[+] EnlargeConnor Cook
AP Photo/Chris PietschOregon's defense stuffed Michigan State in the second half of their showdown.
“In the first half we had a lot of opportunities to make plays and we didn’t make them,” Pellum said. “In the second half, we made them. I think we just went in the locker room and refocused and regrouped and guys were playing a little harder, a little smarter.

“I think that was the difference that everyone saw from the sidelines and the stands. Suddenly it looks a lot better, but I think we just played better.”

The statistics broken down by half against Michigan State were staggering.

The Ducks held the Spartans to just three points in the second half after allowing a 24-point second quarter. Oregon gave up just 162 yards of offense in the second half against the Spartans.

But it wasn’t just the drop in those numbers -- it was how Oregon forced that drop in those numbers, how they completely dictated the trajectory of the game with their defense.

According to ESPN’s Stats & Information, Michigan State quarterback Connor Cook completed seven passes of 15-plus yards in the first half, on nine pass attempts. In the second half, he was just 1-of-3 on those same passes -- including no completions of 15-plus yards in the fourth quarter.

The Ducks were even stronger up front against the run. Though Michigan State running back Jeremy Langford didn’t tear off major runs in the first half, he did chip away, and that helped to set up some of Cook’s passing efforts.

In the first half, the Spartans rushed the ball 21 times and gained 86 yards (4.1 yards per rush). Of those 86 yards, 69 of them came before contact. That mean 80 percent of their rushing yardage happened before an Oregon defender even got there … meaning the Ducks weren’t exactly flying to the ball the way Pellum envisioned.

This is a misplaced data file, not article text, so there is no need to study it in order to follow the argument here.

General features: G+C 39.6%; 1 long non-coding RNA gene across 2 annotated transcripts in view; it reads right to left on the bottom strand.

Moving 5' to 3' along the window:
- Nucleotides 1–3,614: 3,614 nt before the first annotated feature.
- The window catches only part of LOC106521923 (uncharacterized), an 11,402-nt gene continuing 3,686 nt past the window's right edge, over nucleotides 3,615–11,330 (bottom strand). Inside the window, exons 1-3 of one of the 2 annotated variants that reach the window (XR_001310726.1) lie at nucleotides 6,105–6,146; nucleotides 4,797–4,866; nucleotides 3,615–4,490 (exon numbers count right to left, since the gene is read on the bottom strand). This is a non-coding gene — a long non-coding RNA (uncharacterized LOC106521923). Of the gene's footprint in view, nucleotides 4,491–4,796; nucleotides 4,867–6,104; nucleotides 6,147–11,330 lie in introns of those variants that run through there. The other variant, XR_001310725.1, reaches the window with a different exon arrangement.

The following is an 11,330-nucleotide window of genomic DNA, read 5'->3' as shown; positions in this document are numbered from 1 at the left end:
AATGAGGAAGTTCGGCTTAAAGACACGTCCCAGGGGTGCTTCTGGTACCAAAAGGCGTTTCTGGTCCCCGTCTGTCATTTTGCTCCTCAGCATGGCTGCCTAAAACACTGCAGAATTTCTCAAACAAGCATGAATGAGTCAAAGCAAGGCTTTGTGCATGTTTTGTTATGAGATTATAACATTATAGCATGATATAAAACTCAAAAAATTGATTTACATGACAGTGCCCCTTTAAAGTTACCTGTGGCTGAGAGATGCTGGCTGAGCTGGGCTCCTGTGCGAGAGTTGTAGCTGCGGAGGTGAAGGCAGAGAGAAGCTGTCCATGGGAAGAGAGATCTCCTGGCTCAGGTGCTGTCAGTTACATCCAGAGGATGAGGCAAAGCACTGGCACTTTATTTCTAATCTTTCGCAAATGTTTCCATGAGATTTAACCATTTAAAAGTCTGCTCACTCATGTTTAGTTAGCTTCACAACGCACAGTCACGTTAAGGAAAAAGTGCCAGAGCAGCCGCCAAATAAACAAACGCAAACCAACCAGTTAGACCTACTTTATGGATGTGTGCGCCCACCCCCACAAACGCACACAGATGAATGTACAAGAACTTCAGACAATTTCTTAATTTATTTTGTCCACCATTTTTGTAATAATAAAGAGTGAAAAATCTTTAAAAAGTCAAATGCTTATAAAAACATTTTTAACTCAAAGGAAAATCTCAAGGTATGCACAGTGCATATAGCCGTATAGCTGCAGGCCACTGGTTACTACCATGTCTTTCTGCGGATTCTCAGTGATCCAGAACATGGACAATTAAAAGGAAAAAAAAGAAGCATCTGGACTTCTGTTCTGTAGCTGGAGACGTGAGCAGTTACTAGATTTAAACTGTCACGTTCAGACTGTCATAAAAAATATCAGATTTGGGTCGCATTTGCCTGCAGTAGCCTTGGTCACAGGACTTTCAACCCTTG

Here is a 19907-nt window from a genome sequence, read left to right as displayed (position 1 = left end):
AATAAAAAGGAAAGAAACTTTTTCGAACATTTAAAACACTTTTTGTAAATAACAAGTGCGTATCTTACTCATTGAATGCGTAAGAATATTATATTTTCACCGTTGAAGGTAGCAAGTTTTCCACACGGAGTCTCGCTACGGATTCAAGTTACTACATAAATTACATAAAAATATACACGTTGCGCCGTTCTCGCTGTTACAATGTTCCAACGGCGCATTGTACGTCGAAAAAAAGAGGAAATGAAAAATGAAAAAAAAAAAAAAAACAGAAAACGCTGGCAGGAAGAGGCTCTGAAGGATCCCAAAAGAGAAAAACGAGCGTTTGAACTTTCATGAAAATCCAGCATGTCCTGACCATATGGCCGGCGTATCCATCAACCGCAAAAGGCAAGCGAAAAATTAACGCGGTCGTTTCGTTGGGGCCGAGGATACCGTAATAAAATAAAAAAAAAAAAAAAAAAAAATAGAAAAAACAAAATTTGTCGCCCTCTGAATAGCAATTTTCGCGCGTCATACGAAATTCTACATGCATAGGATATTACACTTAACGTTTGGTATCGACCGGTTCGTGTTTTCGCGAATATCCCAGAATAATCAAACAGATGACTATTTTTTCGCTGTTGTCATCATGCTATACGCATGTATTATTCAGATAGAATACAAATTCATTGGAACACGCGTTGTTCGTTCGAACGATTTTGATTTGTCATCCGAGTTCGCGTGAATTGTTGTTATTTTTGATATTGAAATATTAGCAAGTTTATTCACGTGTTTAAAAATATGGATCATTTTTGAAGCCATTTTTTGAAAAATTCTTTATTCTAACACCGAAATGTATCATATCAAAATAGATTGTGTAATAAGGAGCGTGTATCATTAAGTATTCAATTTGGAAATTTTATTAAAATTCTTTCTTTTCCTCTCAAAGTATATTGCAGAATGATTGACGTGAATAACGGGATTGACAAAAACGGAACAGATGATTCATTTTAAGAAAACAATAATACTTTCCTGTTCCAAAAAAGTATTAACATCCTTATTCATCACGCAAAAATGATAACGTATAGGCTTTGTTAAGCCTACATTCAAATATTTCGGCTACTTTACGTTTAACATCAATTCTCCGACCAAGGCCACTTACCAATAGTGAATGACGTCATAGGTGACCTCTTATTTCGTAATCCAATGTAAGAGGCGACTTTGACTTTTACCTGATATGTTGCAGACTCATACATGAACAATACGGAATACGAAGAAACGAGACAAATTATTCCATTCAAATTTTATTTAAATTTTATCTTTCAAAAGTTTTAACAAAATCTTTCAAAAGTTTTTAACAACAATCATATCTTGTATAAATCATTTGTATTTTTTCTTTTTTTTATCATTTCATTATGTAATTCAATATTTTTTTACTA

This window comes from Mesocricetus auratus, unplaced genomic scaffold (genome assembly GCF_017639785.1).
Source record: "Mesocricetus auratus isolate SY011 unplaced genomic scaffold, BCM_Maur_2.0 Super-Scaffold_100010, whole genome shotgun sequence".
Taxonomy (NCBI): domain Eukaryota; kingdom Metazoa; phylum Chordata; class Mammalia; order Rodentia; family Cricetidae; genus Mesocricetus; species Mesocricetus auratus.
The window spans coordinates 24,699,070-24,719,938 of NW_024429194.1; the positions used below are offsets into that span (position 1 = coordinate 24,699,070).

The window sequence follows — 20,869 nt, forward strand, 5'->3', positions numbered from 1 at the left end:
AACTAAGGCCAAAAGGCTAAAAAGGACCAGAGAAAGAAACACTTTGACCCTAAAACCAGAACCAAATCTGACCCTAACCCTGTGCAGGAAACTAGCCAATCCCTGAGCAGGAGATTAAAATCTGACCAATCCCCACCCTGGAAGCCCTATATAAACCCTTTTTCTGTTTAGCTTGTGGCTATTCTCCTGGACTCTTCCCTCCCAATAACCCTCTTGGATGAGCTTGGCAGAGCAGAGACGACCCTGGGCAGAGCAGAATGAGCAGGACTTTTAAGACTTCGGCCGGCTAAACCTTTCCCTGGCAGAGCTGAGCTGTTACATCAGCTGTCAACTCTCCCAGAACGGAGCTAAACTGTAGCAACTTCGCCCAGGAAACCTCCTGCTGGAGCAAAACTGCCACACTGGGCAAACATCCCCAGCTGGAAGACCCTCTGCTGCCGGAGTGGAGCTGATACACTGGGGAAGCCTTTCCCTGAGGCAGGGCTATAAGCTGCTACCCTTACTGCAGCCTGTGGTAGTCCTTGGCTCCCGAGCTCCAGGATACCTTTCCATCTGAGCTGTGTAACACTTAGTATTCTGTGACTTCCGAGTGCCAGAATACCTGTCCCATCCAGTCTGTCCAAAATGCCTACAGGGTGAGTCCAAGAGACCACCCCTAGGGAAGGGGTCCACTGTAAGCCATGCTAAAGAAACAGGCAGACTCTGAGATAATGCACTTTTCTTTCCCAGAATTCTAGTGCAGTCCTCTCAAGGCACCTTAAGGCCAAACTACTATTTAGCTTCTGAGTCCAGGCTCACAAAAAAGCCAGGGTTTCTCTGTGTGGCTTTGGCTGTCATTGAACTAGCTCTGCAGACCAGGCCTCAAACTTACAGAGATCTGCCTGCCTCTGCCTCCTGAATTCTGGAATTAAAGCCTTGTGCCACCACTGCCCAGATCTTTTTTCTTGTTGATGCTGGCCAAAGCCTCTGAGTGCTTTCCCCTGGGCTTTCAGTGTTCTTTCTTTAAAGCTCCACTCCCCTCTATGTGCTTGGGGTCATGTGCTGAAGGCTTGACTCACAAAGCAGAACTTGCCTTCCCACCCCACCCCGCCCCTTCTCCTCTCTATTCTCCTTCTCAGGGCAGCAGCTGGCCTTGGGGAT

But in the second half, with a refocused and re-energized group, the Ducks came out and stuffed the Spartans running game. Michigan State ran the ball 15 times for 37 yards (2.5 yards per rush, a 1.6-yard improvement from the first half). And only 18 of those yards came before contact, showing a much better presence up front. Eight of those 15 rushes didn't gain a yard, as opposed to just three of the 21 rushes in the first half.

It was certainly an impressive performance against an offense that will likely put up big numbers in Big Ten conference play. And the Oregon defense proved that it could stop a team in a disciplined manner while making some adjustments.

Now, Oregon would like to prove they can bottle that second-half effort and turn it into a complete defensive performance. Against South Dakota and Michigan State, Oregon was able to find success even with some defensive lapses, but there are going to be games this season when the Ducks won’t have that kind of luxury and the run-stopping, pestering-the-passer defense is going to need to show up for 60 minutes.

Pac-12 morning links

September, 11, 2014
Sep 11
8:00
AM ET
There he goes. One of God's own prototypes. Some kind of high powered mutant never even considered for mass production. Too weird to live, and too rare to die.

Leading off